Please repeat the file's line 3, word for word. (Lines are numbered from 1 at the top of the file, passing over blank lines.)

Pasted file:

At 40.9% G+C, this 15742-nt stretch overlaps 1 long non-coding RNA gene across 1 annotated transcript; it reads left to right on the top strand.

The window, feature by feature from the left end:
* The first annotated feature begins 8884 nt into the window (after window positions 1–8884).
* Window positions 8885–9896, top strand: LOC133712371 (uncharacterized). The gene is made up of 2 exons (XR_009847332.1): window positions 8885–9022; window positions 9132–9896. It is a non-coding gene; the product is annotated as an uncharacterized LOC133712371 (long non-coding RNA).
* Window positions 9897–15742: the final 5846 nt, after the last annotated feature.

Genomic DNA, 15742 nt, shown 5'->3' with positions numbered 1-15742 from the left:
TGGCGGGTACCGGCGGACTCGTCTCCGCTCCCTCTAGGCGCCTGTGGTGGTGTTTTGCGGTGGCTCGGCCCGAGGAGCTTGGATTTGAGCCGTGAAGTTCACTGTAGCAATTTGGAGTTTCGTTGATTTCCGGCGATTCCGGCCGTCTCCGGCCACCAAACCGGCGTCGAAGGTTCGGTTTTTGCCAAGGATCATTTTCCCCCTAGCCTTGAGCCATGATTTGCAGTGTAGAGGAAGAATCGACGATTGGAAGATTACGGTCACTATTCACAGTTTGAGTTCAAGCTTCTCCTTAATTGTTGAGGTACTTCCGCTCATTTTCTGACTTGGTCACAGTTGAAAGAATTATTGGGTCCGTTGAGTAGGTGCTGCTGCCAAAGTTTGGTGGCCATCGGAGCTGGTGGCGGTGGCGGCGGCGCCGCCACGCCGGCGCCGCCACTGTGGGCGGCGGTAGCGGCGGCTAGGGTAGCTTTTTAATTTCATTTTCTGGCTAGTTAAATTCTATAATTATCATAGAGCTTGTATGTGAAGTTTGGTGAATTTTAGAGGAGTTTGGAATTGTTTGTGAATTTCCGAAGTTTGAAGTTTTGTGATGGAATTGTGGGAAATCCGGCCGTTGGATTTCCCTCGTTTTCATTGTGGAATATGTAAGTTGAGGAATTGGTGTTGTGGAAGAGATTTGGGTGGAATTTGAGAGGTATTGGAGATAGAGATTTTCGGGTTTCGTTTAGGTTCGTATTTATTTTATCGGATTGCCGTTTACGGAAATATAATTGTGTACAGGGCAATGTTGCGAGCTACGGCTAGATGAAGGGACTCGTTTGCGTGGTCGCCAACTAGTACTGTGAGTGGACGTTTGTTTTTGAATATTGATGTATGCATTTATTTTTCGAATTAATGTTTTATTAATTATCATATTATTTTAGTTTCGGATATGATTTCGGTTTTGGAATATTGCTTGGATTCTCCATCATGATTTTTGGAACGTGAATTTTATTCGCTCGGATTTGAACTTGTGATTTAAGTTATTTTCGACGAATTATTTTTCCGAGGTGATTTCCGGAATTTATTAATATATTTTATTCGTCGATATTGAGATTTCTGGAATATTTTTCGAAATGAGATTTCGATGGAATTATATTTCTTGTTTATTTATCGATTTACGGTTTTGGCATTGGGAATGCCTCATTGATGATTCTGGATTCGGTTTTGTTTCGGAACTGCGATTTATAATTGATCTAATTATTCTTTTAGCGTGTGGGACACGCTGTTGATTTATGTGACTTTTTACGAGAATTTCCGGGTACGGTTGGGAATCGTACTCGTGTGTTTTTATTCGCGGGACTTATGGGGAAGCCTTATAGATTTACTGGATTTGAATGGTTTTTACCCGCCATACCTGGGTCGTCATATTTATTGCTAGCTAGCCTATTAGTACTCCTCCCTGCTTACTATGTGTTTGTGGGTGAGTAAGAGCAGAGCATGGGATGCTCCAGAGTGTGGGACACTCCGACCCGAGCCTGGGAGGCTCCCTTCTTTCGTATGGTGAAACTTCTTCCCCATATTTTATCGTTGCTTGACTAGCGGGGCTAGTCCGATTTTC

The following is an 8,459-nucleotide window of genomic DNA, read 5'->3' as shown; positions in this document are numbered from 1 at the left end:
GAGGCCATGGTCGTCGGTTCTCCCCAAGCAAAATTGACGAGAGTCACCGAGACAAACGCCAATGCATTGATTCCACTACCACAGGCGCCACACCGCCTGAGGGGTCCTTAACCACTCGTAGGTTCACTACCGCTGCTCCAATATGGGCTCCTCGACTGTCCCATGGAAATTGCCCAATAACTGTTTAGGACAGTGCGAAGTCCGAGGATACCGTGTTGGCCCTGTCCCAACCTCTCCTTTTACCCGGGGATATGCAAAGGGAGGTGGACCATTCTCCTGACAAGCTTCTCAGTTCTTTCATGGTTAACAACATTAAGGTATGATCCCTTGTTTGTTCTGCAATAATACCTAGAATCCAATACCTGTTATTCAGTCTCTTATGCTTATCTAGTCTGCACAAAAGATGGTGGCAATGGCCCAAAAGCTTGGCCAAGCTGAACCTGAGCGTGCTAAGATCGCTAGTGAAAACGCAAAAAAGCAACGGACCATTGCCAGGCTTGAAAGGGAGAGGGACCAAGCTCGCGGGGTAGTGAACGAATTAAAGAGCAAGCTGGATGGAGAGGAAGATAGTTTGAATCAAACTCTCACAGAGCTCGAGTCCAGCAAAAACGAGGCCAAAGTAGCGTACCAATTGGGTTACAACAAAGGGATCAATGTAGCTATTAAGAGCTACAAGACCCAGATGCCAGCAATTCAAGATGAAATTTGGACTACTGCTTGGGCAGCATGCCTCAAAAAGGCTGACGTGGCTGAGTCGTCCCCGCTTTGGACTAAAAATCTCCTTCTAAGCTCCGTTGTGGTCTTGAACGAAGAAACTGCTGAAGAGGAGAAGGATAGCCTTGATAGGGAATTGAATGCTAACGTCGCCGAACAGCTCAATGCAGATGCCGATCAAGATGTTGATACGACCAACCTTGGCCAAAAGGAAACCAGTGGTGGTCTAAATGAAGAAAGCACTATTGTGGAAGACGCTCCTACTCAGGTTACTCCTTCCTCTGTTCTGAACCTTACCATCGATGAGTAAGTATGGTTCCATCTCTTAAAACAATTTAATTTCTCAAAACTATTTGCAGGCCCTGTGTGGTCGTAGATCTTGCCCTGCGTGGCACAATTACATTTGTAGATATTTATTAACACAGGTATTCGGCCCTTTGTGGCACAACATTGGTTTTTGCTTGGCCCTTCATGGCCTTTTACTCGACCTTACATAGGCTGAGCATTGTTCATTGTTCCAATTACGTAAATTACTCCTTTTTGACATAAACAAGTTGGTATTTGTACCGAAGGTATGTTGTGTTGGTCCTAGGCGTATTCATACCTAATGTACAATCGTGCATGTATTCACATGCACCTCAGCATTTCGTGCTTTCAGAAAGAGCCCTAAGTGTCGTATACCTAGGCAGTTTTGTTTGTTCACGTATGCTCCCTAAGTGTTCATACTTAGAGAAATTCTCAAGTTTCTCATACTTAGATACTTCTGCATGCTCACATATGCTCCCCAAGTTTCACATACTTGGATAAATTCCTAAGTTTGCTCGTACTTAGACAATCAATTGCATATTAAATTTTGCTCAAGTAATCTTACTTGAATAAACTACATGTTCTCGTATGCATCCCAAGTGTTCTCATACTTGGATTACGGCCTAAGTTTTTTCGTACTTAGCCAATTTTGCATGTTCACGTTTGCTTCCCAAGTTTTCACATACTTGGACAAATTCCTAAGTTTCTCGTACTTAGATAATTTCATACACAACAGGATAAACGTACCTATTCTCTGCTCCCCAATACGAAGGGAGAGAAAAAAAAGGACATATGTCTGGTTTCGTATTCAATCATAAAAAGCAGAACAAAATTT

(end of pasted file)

* The first annotated feature begins 8884 nt into the window (after window positions 1–8884).